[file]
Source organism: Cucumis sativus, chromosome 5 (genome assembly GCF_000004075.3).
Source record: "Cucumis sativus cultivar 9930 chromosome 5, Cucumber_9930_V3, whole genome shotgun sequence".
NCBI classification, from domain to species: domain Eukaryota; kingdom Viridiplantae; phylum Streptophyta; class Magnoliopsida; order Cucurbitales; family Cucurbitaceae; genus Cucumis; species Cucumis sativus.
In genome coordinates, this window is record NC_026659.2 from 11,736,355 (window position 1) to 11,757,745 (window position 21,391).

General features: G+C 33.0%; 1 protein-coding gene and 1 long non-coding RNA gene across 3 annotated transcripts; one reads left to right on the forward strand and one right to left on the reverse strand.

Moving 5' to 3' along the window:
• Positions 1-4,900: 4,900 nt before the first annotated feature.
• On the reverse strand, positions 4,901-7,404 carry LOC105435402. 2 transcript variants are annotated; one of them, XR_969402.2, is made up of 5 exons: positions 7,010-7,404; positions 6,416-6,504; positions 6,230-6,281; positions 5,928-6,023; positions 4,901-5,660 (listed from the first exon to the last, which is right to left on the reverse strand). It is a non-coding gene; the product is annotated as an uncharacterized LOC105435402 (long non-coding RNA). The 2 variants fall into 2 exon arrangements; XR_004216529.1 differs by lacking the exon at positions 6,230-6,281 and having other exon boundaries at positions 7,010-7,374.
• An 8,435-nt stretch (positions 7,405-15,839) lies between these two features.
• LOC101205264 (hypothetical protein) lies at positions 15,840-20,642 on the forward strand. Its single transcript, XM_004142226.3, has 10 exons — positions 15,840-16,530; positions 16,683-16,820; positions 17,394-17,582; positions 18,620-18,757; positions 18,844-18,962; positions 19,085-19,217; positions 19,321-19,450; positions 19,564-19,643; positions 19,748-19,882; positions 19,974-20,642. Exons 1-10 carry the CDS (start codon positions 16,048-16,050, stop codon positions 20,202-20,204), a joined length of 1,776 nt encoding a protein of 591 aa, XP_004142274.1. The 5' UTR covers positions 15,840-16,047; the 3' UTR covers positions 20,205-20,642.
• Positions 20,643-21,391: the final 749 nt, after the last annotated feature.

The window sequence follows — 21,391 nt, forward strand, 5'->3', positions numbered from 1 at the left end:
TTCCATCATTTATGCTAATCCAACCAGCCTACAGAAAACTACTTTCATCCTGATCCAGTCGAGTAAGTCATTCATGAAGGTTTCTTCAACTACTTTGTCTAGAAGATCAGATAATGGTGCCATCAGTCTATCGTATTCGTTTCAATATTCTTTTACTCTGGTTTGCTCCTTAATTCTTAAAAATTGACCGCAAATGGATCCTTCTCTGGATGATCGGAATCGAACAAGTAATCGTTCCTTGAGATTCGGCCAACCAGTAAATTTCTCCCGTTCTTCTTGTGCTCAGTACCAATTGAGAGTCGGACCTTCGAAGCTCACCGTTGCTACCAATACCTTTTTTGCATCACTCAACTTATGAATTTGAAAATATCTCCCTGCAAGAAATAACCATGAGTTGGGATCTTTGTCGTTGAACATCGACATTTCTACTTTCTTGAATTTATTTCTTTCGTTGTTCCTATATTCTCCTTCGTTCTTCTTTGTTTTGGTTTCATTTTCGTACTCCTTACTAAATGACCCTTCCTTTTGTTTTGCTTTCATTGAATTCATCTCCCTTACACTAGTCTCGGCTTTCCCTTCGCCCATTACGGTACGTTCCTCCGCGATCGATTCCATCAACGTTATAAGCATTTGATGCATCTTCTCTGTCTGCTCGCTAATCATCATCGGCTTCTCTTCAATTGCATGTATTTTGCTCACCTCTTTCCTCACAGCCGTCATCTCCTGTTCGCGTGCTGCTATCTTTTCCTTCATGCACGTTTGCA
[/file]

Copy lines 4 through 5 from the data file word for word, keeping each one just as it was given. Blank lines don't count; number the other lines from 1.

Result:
In genome coordinates, this window is record NC_026659.2 from 11,736,355 (window position 1) to 11,757,745 (window position 21,391).

General features: G+C 33.0%; 1 protein-coding gene and 1 long non-coding RNA gene across 3 annotated transcripts; one reads left to right on the forward strand and one right to left on the reverse strand.